The APTS represents the overwhelming majority of workers providing youth services. For years, spokespersons for these 10,000 employees have been denouncing their work overload and the poor management practices that make it extraordinarily difficult for them to carry out their mission. In May 2020, the APTS spoke out on behalf of youth workers before the special commission on the rights of children and youth protection.
Our recommendations were developed through extensive consultations with over 60 front-line and second-line workers from most regions across Québec. The recommendations focus on the organization and funding of services, employees’ conditions of practice, the legislative framework, and how the courts work. Here are the key points.
Organization and funding of services
Instead of solving the existing problems in the health and social services system, administrative reorganizations have made them worse and even created new ones by excessively centralizing the decision-making processes. Institutional mergers were supposed to provide greater continuity of services by making youth centres part of large, integrated centres. Instead, specialized resources have been dispersed, various spaces for youth workers to confer together have been dismantled, and families’ access to services has been reduced. Our recommendations are designed to mitigate these setbacks.
Reduce the number of steps involved in transferring case files between departments and avoid returning to the access point.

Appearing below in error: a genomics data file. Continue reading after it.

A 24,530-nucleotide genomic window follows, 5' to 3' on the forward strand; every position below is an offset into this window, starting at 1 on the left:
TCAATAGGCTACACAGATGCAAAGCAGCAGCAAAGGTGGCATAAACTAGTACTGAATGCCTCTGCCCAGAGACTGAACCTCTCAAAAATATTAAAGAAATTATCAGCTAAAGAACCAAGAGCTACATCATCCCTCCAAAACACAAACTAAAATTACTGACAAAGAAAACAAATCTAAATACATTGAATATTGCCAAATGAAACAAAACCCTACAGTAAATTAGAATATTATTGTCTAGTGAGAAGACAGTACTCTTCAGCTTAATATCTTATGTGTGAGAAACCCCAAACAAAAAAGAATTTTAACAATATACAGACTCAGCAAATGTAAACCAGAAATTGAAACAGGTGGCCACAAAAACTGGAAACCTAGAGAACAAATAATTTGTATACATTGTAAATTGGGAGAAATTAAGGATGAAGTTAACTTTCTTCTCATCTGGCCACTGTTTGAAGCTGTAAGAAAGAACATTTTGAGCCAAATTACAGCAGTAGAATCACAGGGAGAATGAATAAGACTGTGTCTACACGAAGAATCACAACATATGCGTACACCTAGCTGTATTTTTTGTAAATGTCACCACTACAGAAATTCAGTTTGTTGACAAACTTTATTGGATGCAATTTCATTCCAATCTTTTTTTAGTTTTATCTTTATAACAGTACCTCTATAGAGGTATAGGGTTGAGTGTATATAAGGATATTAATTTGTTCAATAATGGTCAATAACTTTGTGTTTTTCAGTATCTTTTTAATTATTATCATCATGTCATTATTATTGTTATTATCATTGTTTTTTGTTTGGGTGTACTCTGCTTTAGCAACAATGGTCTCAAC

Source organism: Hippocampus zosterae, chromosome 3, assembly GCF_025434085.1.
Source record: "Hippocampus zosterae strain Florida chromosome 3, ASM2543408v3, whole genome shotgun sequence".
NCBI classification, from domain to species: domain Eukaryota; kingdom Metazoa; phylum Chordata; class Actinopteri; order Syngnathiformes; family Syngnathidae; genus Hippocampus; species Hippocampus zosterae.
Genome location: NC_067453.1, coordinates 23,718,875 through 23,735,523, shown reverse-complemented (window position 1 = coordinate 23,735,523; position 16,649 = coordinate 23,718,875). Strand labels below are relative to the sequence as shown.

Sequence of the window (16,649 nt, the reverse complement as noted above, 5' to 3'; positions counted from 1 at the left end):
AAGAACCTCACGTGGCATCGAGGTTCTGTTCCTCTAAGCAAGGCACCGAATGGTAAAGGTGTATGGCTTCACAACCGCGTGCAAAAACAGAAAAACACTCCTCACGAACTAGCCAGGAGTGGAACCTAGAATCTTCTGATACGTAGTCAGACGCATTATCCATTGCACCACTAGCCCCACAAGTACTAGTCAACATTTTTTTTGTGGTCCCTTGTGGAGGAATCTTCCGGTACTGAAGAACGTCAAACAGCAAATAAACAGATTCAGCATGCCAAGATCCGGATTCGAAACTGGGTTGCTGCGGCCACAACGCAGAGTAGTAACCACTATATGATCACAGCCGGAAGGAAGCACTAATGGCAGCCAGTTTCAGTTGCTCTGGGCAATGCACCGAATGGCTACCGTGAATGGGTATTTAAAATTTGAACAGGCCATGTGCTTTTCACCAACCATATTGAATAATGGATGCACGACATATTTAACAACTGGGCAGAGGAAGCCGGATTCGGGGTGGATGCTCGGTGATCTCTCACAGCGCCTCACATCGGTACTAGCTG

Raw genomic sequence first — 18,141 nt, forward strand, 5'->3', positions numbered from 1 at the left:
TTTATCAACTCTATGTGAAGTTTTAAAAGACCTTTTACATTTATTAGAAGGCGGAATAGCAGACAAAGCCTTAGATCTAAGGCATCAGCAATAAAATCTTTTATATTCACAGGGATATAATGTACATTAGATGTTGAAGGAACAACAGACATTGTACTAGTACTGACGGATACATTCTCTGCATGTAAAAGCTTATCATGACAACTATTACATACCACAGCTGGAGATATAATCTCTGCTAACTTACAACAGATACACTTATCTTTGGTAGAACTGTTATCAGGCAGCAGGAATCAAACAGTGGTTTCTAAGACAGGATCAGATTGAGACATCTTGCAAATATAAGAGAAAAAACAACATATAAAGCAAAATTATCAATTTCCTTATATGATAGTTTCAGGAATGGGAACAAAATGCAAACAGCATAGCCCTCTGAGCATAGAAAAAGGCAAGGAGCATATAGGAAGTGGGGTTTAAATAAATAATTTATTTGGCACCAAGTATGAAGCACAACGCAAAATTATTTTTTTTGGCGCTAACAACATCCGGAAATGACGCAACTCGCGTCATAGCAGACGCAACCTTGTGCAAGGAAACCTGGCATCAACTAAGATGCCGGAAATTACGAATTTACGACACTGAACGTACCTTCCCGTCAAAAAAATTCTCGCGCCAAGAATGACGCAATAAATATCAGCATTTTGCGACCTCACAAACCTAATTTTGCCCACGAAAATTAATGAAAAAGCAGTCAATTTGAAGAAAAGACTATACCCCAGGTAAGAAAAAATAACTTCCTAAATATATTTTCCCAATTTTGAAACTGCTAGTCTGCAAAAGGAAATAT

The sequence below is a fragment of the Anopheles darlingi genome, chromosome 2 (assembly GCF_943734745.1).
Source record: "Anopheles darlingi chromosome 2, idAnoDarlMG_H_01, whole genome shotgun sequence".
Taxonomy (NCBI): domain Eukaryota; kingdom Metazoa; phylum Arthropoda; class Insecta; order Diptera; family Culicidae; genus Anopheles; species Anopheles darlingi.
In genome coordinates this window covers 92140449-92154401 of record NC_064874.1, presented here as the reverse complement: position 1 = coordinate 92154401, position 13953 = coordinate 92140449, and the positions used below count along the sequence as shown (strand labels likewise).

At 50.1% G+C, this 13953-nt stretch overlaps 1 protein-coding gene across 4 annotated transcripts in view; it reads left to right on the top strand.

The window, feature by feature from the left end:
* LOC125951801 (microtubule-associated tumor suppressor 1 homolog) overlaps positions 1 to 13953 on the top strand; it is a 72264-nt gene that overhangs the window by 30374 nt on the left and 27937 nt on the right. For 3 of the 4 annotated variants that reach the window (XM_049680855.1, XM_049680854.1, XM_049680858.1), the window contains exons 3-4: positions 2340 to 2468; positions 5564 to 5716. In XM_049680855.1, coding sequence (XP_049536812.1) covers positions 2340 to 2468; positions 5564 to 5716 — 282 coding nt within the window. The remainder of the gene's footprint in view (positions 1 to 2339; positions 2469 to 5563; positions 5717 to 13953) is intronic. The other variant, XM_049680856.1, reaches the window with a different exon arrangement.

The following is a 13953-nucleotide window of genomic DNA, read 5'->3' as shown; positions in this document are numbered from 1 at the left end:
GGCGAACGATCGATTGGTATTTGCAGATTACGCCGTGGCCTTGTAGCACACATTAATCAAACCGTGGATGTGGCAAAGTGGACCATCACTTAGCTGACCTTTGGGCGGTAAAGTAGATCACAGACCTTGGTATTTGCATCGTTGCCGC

Difficulties in gaining access to services can have serious repercussions for children. First-line services play a crucial role in preventing major problems from developing, and when wait times are long, a need for psychosocial support may turn into a need for protective services. Many months can go by between the time someone goes to the CLSC and the time services are actually provided. We need to make sure the initial assessment is comprehensive enough to ensure the appropriate referral from the start.
Appoint a pivot youth worker for any first-line intervention with a child.
Working with partners (schools, child care centres, community organizations) is crucial to ensuring an effective safety net. Budget cuts, reforms and work overload have deprived our members of various spaces for conferring together that are essential to their work. We need to provide for continuity in services and make sure those services are adapted to the needs of the families involved.
Promote co-intervention by releasing first-line workers from part of their workload.
Youth services benefit from an invaluable asset: the contribution of professionals trained in a variety of fields. Instead of taking full advantage of this and using a comprehensive approach to support families, the current model confines professionals to their respective caseloads. Rather than working in isolation, they need to be able to follow cases taken on by the Director of Youth Protection (DPJ).